These publications are examples of research made possible with data from CanPath and its regional cohorts.


Evidence that ovarian hormones, but not diet and exercise, contribute to the sex disparity in post-traumatic stress disorder

Authors: Megan Wiseman, Meagan Hinks, Darcy Hallett, Jacqueline Blundell, Ellen Sweeney, Christina Thorpe, Susan Walling, Ashlyn Swift-Gallant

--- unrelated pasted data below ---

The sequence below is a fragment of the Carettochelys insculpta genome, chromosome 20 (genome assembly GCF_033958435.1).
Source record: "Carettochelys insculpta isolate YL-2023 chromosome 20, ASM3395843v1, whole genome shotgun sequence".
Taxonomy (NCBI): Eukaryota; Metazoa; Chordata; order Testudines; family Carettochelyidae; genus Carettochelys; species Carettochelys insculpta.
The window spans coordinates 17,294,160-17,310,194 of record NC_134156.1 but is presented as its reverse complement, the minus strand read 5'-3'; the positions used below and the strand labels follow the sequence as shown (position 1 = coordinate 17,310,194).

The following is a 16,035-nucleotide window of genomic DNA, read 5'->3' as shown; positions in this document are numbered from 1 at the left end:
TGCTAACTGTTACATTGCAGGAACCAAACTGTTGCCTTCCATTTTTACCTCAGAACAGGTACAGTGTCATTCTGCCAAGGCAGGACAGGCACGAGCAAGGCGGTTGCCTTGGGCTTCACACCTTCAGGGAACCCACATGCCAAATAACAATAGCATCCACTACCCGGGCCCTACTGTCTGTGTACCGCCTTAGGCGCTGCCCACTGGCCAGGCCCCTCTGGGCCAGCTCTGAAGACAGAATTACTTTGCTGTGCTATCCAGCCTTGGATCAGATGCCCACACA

Females are twice as likely as males to receive a diagnosis of post-traumatic stress disorder (PTSD). Using data from the Atlantic Partnership for Tomorrow’s Health (PATH) cohort of 16,899 participants, the relationship between endogenous hormone fluctuations (e.g., menarche, pregnancy, and menopause), exogenous hormone use (e.g., hormonal contraception and hormone replacement therapy (HRT)) and lifestyle variables (diet and exercise habits, as measured by the Mediterranean Diet Adherence Screener, Healthy Eating Index, and International Physical Activity Questionnaire) with PTSD diagnosis and treatment were analyzed. While several hormonal variables, including contraceptive use, higher total number of pregnancies, younger menarche age, and having undergone menopause increased the risk of PTSD, no lifestyle variables contributed to an increased risk of PTSD diagnosis.

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